Wolverton Viaduct Nr. Haversham


Wolverton Viaduct  
 Parish of Haversham-cum-Little Linford
  

Engineer Robert Stephenson designed the viaduct and was built over the valley of the river Great Ouse 1837-8 for the London and Birmingham Railway. The line became a part of the London and North Western Railway in 1846, and of the London, Midland and Scottish Railway in 1923, now called the West Coast mainline. The line was quadrupled in 1879-82 and the viaduct was widened by 9.5m to accommodate the extra tracks. The viaduct is 201m long and 17.4m high and has six elliptical main arches, 18.3m wide on high rectangular piers with D-shaped cutwaters at their bases with semi-domed caps. The steel catenaries were added for electrification in 1958. It was one of the principal landmarks of the first trunk railway and one of the earliest viaducts on this scale.

Railway Carriage Prints of Architecture usually displayed in frames in Carriages.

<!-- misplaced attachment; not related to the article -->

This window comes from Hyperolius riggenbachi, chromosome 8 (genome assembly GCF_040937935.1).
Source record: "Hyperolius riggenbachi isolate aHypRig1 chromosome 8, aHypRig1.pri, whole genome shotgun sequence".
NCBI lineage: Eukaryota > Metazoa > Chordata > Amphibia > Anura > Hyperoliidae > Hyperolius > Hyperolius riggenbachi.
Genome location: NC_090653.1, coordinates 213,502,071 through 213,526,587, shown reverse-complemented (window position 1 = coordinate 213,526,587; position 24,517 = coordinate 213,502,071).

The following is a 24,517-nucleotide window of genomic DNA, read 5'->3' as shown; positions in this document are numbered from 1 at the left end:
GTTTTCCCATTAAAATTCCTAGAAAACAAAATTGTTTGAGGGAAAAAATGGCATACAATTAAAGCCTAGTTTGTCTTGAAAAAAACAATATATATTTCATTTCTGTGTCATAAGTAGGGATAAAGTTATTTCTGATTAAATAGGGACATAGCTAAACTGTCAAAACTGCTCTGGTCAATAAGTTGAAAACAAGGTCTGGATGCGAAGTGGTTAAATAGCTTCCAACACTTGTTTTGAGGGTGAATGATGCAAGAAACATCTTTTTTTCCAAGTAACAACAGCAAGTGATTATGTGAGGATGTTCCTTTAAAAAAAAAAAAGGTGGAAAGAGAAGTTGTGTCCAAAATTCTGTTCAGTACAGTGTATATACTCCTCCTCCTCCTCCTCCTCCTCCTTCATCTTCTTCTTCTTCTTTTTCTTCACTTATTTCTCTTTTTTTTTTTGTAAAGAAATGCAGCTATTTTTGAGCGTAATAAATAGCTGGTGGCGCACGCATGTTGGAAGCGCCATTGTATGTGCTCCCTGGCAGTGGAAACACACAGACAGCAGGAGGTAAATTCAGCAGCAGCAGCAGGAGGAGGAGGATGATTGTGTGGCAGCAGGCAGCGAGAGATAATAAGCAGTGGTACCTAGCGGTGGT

An early print of the Viaduct before it was doubled up from two lines to four.




Post Card 3 April 1927
Post Card Unposted




Post Card 3 June 1908

Date unknown before 1960 pre electrification.

Post Card 21 May 1906

Post Card 23 August 1904

Bikers with Viaduct in back ground. Note the flooded Haversham Road.

Post Card un-posted c.1950

Note the sidings c.1927

Post Card c.1950 before Stanton were fitted for Electrification.


Post Card Unposted

Post Card Unposted


A View from Wolverton Sidings 1958 (H.C. Casserley)


Over 20 years seperate these types of Locos captured on the same day. Top: Les Ross 86259 frequent during the early 80's. Bottom Pendolino 390??? 2002 onwards.
















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